Opuni case: Court of Appeal orders high court to adopt proceedings in previous hearing

Opuni and two others have been on trial since March 2018. They face 27 counts, including charges of causing financial loss to the state

A three-member Court of Appeal panel, presided over Justice Philip Bright Mensah, has by unanimous decision ordered the Accra high court hearing the case of the Republic versus Stephen Kwabena Opuni and two others to adopt proceedings from the trial conducted by the previous judge, who heard the case from 2018 till March 2023.

The decision by the Court of Appeal followed an appeal by the Attorney General, Godfred Yeboah Dame, which challenged the decision of the high court, presided over by Justice Kwesi Anokye Gyimah, not to inherit proceedings from the court presided over by Justice Clemence Honyenuga (now retired), which started the trial in 2018.

By court 

According to the Court of Appeal panel, which included Justice Ernest Owusu Dapaah and Justice Jennifer Abena Dadzie, the decision of Justice Kwesi Anokye Gyimah not to adopt the proceedings from the previous court amounted to a misdirection of the court’s powers.

The court further concluded that considering the circumstances of the case in question (the Republic versus Stephen Kwabena Opuni and two others), justice will be better served if the proceedings are adopted for the new trial judge to continue from where the previous court left off.

“The decision of the high court is referred to this court, and the appeal is allowed in its entirety,” the Court of Appeal ruled.

“The proceedings of the previous court presided over by Justice Clemence Honyenuga be adopted by the high court differently constituted, and the registrar of the high court is ordered to do so accordingly.”

AG on new bill

After the proceedings in court, the Attorney General and Minister of Justice, Godfred Yeboah Dame told journalists that he believes the Court of Appeal’s decision will ensure fairness to both sides of the case (prosecution and defence).

He also announced that his office has drafted a bill aimed at improving Ghana’s criminal jurisprudence. One of the provisions in the new bill, he said, addresses the challenge of adopting proceedings in criminal trials by other courts, in the event that another trial court or judge is unable to conclude a matter before them.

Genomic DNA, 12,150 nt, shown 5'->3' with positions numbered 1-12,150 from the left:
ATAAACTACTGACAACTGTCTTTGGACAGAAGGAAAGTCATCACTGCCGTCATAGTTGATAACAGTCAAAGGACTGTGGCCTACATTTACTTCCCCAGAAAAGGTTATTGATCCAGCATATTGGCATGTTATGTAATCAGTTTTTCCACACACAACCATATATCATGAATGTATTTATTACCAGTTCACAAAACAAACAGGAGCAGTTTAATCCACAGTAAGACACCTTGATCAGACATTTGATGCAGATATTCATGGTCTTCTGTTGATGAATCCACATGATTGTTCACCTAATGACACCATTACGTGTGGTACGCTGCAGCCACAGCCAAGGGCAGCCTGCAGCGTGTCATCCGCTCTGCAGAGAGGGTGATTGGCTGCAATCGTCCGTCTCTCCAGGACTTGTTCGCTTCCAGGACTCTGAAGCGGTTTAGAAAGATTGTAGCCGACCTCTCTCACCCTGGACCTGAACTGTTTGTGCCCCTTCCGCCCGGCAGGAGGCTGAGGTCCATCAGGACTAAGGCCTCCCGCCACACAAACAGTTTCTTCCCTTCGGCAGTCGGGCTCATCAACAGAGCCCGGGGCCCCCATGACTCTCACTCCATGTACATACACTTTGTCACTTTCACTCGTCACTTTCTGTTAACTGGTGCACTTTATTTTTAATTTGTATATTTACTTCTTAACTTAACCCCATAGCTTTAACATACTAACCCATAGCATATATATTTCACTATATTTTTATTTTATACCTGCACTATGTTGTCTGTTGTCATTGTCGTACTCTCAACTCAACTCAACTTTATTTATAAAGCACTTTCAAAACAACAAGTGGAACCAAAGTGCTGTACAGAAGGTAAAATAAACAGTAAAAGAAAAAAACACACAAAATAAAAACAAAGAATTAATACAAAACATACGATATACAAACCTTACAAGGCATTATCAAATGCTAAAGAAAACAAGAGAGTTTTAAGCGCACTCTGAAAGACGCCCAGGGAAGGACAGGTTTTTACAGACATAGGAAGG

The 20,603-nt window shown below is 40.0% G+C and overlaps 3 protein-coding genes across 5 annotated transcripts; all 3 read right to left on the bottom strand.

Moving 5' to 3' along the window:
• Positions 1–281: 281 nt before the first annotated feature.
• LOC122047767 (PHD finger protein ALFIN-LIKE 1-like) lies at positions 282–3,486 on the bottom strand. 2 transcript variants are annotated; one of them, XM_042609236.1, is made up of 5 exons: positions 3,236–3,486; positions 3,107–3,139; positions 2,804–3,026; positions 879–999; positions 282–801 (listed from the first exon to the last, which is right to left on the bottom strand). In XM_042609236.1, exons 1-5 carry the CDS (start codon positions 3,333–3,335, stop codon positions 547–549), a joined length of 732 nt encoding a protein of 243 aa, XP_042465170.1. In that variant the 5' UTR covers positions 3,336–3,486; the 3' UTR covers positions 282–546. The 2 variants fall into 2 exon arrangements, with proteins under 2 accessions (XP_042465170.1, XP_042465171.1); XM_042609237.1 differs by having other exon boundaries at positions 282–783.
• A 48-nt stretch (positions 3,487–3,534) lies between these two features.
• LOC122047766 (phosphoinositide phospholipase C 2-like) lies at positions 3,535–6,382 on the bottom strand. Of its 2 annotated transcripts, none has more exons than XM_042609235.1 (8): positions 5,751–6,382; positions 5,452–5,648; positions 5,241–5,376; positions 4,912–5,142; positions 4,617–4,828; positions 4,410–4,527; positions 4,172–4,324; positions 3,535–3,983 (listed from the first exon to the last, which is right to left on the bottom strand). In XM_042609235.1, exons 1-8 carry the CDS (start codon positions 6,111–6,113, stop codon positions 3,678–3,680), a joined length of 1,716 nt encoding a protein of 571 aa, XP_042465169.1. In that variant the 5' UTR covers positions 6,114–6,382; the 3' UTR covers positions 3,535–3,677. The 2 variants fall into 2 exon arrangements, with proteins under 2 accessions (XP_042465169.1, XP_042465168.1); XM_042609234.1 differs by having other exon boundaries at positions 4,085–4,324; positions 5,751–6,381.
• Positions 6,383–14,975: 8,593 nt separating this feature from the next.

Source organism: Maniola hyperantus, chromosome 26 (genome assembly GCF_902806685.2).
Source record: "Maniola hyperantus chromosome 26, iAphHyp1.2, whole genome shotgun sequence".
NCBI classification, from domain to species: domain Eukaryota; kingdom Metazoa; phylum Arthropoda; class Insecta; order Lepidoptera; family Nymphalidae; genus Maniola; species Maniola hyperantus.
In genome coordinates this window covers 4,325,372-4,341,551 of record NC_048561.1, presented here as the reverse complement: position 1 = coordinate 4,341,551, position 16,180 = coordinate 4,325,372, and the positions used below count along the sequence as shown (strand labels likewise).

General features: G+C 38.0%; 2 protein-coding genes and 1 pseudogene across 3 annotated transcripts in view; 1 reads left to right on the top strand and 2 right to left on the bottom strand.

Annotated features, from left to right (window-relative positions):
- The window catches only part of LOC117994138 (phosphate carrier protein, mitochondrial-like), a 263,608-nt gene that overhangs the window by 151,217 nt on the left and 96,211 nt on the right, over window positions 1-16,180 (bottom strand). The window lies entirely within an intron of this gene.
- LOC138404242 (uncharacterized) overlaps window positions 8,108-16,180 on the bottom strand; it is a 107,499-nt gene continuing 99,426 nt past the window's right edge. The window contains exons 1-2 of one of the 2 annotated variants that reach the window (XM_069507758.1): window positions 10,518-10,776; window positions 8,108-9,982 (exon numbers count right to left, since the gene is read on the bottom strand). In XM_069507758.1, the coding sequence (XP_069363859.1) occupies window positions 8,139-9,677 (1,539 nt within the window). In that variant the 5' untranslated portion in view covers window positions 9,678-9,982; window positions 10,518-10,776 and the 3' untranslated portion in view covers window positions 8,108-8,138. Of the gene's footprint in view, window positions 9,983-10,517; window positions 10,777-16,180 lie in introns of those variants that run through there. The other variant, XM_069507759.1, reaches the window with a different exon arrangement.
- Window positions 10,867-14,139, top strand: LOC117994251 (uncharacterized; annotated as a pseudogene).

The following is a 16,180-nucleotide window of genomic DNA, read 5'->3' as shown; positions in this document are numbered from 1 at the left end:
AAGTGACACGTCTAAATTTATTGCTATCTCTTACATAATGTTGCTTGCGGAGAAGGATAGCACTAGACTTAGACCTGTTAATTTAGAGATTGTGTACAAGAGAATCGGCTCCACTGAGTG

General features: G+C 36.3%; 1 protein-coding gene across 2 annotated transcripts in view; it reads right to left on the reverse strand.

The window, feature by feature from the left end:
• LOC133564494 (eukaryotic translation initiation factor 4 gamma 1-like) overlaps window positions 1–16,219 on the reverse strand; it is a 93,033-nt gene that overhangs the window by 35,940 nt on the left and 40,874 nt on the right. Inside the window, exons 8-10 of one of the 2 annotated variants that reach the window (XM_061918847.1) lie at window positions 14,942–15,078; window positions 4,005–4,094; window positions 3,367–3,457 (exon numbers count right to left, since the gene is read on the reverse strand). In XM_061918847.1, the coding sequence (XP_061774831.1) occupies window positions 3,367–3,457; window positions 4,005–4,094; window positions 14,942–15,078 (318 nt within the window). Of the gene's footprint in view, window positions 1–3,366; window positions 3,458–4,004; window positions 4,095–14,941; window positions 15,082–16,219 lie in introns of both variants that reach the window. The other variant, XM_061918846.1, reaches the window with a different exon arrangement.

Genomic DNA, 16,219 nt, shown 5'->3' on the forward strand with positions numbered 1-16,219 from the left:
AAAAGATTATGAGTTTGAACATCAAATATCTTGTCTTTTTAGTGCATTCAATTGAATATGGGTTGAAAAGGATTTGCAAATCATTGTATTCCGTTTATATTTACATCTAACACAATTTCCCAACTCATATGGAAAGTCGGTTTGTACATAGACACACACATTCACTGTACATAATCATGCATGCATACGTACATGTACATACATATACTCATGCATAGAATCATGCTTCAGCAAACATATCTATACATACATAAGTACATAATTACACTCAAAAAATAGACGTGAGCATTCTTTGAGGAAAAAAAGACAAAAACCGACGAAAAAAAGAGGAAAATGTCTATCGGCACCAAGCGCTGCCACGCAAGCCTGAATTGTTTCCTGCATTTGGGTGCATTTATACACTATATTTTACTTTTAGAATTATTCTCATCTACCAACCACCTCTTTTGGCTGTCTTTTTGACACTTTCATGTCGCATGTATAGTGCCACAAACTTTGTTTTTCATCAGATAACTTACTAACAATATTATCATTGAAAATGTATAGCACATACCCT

Listen to Godfred Dame in the audio clip attached below:

Material facts

After more than two years of trial, the prosecution in the case of the former COCOBOD boss Stephen Kwabena Opuni and the businessman Seidu Agongo closed its case against the accused persons on 29 March 2021.

The two accused have been on trial at the high court in Accra since March 2018.

The prosecution, led by the Director of Public Prosecutions (DPP), Yvonne Atakora Obuobisa, called seven witnesses to prove the charges against the accused. They were cross-examined extensively by defence lawyers over a period of about six months in some instances.

At the end of the cross-examination on 29 March 2021 by the investigator, Chief Inspector Thomas Prempeh Mercer, the prosecution ended its case.
Dr Opuni and Alhaji Agongo are on trial on charges of causing financial loss to the state to the tune of GHC217,370,289.22. The accusations are in connection with a deal for the purchase and supply of Lithovit fertiliser which the state submits contravened many laws.
The two have pleaded not guilty to all the charges and were admitted to self-recognisance bail in the sum of GHC300,000 each at the start of the trial.
According to the facts of the case, on 10 October 2014, while Dr Opuni was the chief executive of COCOBOD, he agreed to permit his conduct to be influenced by an amount of GHC25,000.
His co-accused, Agongo, has also been accused of “endeavouring to influence the conduct of Stephen Kwabena Opuni in the performance of his duties as the CEO of COCOBOD by offering him an amount of GHC25,000” on 10 October 2014.
One of the main points of contention in the trial is the nature and form of the Lithovit fertiliser that was introduced and supplied to COCOBOD for onward distribution to farmers being different from the product that was tested by the Cocoa Research Institute of Ghana (CRIG).
Witnesses for the prosecution have all insisted that the product that was tested and certified was a powder, but there are records suggesting that COCOBOD, under Dr Opuni’s management, procured Lithovit liquid fertiliser, which was never tested by CRIG, the prosecution says.
In his evidence in chief, the investigator told the court that investigations by the FFU showed that in 2013, Agricult Ghana Ltd, acting through its chief executive, introduced a powder Lithovit foliar fertiliser together with its material safety data sheet to COCOBOD and on 15 May 2013 the product was forwarded to CRIG for testing.

Reporting by Wilberforce Asare in Accra

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